In a MOSFET, the obvious cause of asymmetry is the fact that the source is tied to the body. But in a JFET, no such obvious answer exists, as the body, gate, and drain are all the same piece of silicon with no material differences between them (as far as I'm aware). And indeed, most JFETs seem to be symmetric.

But there are some JFETs on the market have specifications that would imply asymmetry. See for example the UJ3N120070K3S that I just used in a design; it's rated for a gate-to-source voltage of no more than -20 volts, but a drain-to-source blocking voltage of 1200 volts. But if \$V_{ds} = 1200\ \mathrm V\$, and \$V_{gs} = -20\ \mathrm V\$, that leaves \$V_{gd} = -1220\ \mathrm V\$! Even if \$V_{gs} = 0\ \mathrm V\$, \$V_{gd}\$ is still vastly higher than the rated \$V_{gs}\$.

If the FET were symmetric, that would imply that the gate-source and gate-drain ratings should be the same, but they clearly can't be here, as if they were, the drain-source rating couldn't possibly be higher than the gate-source rating, and applying rated \$V_{ds}\$ would fry the gate junction.

What about its physical construction makes this JFET, and others like it, asymmetric? Why can \$V_{gd}\$ be so much higher than \$V_{gs}\$?

  • 1
    \$\begingroup\$ @Andyaka While troubleshooting the circuit I used it in, I was able to measure that the gate was indeed a diode junction. The forward voltage didn't seem much like a SiC pn junction though, now that you mention it... Perhaps a SiC Schottky junction, though. I didn't think to test if it had the characteristic body diode of a MOSFET, but I can check that on Monday. \$\endgroup\$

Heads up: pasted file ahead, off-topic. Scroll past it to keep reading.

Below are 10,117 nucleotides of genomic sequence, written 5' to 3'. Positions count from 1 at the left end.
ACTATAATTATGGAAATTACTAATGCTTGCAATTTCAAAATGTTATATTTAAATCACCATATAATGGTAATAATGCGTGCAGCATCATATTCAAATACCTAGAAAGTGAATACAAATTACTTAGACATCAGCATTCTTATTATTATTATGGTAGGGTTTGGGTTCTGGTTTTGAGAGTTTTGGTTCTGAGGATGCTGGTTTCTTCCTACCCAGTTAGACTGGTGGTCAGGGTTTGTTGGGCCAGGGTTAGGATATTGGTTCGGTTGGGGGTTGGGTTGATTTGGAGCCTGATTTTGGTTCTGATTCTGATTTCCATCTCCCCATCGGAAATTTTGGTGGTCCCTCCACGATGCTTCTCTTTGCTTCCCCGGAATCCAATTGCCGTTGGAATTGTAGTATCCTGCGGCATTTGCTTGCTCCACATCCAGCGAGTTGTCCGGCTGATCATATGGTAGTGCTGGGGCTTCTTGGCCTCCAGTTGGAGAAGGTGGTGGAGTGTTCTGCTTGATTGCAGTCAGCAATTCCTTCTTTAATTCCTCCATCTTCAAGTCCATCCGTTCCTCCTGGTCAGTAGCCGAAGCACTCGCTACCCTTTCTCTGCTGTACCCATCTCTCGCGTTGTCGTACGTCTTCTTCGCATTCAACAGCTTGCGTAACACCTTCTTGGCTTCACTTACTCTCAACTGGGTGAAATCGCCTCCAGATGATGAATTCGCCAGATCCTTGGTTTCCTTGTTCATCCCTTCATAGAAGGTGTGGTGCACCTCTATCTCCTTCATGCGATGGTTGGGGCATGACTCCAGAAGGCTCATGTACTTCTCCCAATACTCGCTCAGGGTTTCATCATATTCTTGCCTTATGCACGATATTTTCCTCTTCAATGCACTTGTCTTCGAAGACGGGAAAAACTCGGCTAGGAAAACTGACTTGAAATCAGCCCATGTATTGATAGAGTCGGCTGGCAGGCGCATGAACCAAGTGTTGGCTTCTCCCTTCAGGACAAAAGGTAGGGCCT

– Hearth
    Jan 9, 2021 at 18:38
  • 1
    \$\begingroup\$ @DKNguyen I did. He points at this patent. \$\endgroup\$ Jan 10, 2021 at 17:12
  • 1
    \$\begingroup\$ @MarcusMüller Funny thing: when you wrote asking me, it was entirely by coincidence that I'd read the patent a few years back. I had no real need at the time. I just enjoy reading about new ideas and there was a news item or something that triggered my interest. Since I had a bookmark handy, I was able to respond instantly when you mentioned this question. I don't feel as though I know enough to do a credible job of debating/discussing the details. So no answer from me. I've no problem writing the inventors. But Marcus, I think you may be in a better position for that. Why not? We'd all learn! \$\endgroup\$
    – jonk
    Jan 12, 2021 at 8:10
  • 1
    \$\begingroup\$ @Theodore I can't see how that asymmetry would affect breakdown voltages, though. It would certainly affect high-frequency performance with capacitance differences and such, but breakdown voltages depend on the characteristics of the junction itself. \$\endgroup\$
    – Hearth
    Mar 23, 2021 at 14:20
  • 1
    \$\begingroup\$ @Theodore The semiconductor breakdown occurs far before package dielectric breakdown, I do know that much. In fact, you'd see the air around the package breaking down before dielectric breakdown in the package happens, in most cases! (MOSFETs and IGBTs being a notable exception, with their very thin gate oxide) \$\endgroup\$